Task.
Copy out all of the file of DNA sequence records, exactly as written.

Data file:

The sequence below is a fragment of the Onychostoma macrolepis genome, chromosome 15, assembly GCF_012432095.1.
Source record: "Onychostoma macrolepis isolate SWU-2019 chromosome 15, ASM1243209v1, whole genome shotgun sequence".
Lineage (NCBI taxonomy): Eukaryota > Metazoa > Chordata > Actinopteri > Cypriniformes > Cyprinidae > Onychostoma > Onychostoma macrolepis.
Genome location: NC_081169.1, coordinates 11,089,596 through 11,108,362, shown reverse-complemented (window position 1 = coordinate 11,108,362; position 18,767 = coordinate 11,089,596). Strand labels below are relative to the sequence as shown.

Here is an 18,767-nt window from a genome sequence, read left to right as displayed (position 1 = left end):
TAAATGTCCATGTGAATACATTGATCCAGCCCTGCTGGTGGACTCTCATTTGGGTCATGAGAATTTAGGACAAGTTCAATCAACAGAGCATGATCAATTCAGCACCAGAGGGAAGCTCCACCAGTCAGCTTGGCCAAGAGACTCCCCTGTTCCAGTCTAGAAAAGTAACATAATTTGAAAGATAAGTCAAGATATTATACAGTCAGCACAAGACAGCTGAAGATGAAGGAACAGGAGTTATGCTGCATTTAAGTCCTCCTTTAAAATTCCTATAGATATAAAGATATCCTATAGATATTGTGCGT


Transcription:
The sequence below is a fragment of the Onychostoma macrolepis genome, chromosome 15, assembly GCF_012432095.1.
Source record: "Onychostoma macrolepis isolate SWU-2019 chromosome 15, ASM1243209v1, whole genome shotgun sequence".
Lineage (NCBI taxonomy): Eukaryota > Metazoa > Chordata > Actinopteri > Cypriniformes > Cyprinidae > Onychostoma > Onychostoma macrolepis.
Genome location: NC_081169.1, coordinates 11,089,596 through 11,108,362, shown reverse-complemented (window position 1 = coordinate 11,108,362; position 18,767 = coordinate 11,089,596). Strand labels below are relative to the sequence as shown.

Here is an 18,767-nt window from a genome sequence, read left to right as displayed (position 1 = left end):
TAAATGTCCATGTGAATACATTGATCCAGCCCTGCTGGTGGACTCTCATTTGGGTCATGAGAATTTAGGACAAGTTCAATCAACAGAGCATGATCAATTCAGCACCAGAGGGAAGCTCCACCAGTCAGCTTGGCCAAGAGACTCCCCTGTTCCAGTCTAGAAAAGTAACATAATTTGAAAGATAAGTCAAGATATTATACAGTCAGCACAAGACAGCTGAAGATGAAGGAACAGGAGTTATGCTGCATTTAAGTCCTCCTTTAAAATTCCTATAGATATAAAGATATCCTATAGATATTGTGCGT